Community-based Research (CBR) can go by many names, including community-based participatory research, action research, participatory action research, and community-engaged research. At its core, Community-based Research is that which is conducted in collaboration with community members to address a community-identified question, with the goal of producing knowledge and social action, change, and/or justice. In this context, ‘community’ may refer to a specific organization, geographic area, or collection of individuals or grassroots groups with a common goal.
Some key characteristics that define this research include:
- Academic researchers work alongside community members, who are as involved in the project as they wish to be, which may mean simply informing the research question and dissemination, all the way to taking on the role of co-researchers.
- Relationships of academics with community partners are expected to be equitable, respectful, and mutually beneficial.
- Partnerships should provide outputs that are useful to the community, as well as outputs that are useful in the academy.
- Community wisdom is valued as a different form of knowledge alongside academic knowledge.
Community-based Research can be applied in a wide variety of disciplines, and is especially appropriate for:
- Researchers who have a social justice orientation
- Researchers looking to work with vulnerable populations that have historically been mistreated by the academy (e.g. American Indians) to undo that damage
- Projects that would be greatly enhanced by community input (e.g. health interventions)
- Collaborative projects
We are also pleased to offer a funding opportunity to advance the high-impact practice of Community-based Research at UW–Madison. This grant provides up to $5,000 to a faculty or staff member, or graduate student to design and implement a new community-based research (CBR) project, add a CBR component to an existing project, or continue an ongoing CBR project toward a new phase or by adding a new element.
- Getting Started
- Preparing for CBR
- Benefits and Things to Consider
- CBR Project Examples
- CBR Collaborations
UW–Madison and the Morgridge Center offer many resources for those who wish to pursue Community-based Research. There are several courses that are regularly offered about the pedagogy and practice of CBR, including:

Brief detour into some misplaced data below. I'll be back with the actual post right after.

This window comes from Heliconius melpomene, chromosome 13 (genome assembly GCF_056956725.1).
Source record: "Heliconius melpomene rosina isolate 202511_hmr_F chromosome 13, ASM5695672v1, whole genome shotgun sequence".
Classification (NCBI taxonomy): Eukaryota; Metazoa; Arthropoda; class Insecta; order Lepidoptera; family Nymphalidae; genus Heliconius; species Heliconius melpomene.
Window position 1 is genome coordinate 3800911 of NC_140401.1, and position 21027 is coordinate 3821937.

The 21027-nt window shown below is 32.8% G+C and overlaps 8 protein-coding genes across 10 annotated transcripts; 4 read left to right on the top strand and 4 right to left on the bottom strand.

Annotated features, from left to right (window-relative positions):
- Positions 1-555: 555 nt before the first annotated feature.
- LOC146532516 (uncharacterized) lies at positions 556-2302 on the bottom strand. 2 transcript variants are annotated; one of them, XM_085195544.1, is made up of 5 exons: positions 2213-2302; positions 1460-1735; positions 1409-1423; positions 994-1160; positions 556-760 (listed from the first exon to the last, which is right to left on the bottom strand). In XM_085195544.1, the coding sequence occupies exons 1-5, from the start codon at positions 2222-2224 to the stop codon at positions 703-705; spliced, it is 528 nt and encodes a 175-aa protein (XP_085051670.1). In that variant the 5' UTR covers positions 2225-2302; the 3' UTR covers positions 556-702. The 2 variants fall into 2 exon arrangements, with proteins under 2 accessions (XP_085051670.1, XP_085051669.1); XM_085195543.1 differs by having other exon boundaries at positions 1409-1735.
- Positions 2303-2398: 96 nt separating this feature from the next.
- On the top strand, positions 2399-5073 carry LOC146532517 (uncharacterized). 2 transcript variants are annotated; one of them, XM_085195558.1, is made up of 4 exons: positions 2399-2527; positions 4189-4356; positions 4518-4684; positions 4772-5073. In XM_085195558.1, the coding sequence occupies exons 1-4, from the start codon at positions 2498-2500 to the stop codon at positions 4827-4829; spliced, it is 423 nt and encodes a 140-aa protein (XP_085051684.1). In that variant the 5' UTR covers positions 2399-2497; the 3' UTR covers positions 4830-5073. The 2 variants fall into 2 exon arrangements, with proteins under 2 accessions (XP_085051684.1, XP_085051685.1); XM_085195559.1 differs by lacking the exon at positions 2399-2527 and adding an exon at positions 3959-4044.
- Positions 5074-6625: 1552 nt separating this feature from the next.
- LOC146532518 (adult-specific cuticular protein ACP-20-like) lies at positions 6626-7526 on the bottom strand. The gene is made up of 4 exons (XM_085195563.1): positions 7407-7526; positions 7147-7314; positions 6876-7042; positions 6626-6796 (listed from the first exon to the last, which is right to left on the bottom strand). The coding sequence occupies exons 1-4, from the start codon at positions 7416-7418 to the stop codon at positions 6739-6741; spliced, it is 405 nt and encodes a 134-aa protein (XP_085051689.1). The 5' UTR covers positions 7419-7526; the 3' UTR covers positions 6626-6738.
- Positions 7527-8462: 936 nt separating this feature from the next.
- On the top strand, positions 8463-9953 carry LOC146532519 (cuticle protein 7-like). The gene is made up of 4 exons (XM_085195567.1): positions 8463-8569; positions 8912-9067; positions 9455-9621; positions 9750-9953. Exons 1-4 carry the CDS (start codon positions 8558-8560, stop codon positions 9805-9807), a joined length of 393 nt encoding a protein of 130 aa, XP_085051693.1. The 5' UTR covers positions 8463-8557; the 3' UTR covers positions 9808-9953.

- Counseling Psychology 601 – Best practices in community-engaged scholarship
- Chican@/Latin@ Studies 330 – Community-based research
- Civil Society and Community Studies 570 – Community-based research and evaluation
- Civil Society and Community Studies 801 – Proseminar in engaged scholarship
- Civil Society and Community Studies 801 – Mixed methods and community-based action research
Association of Graduate Engaged Scholars
Graduate students interested in community-based research can join the Association of Graduate Engaged Scholars (AGES), a network of community-minded graduate students.
Community Engagement Workshop
We offer a range of resources to help support student, staff and faculty strengthen their understanding of community engagement and learn strategies and dispositions that can lead to mutually beneficial projects and partnerships.
Course Development Grants
You may also be interested in our course development grants.
Engaged Scholarship Course
Each fall semester we offer a one-credit course, Best Practices of Community-Engaged Scholarship.
Engaged Scholars Listserv
You may find it helpful to join our Engaged Scholarship listserv to receive regular updates, opportunities and events.
Morgridge Fellows Program
The purpose of the Morgridge Fellows program is to further institutionalize and support Community-Engaged Scholarship at UW–Madison.
Wisconsin Idea Exchange
The Morgridge Center hosts an interactive online database called the Wisconsin Idea Exchange that collects campus and community partnerships. You can use the Exchange you can use to see what faculty, staff, and graduate students are engaged with the community. Exploring the database can also help you discover what campus-community collaborations are already going on. Additionally, you can upload your information in the database to help find community collaborators!
- Community-based Research methods help increase validity of the data: authenticity comes with trust of partners.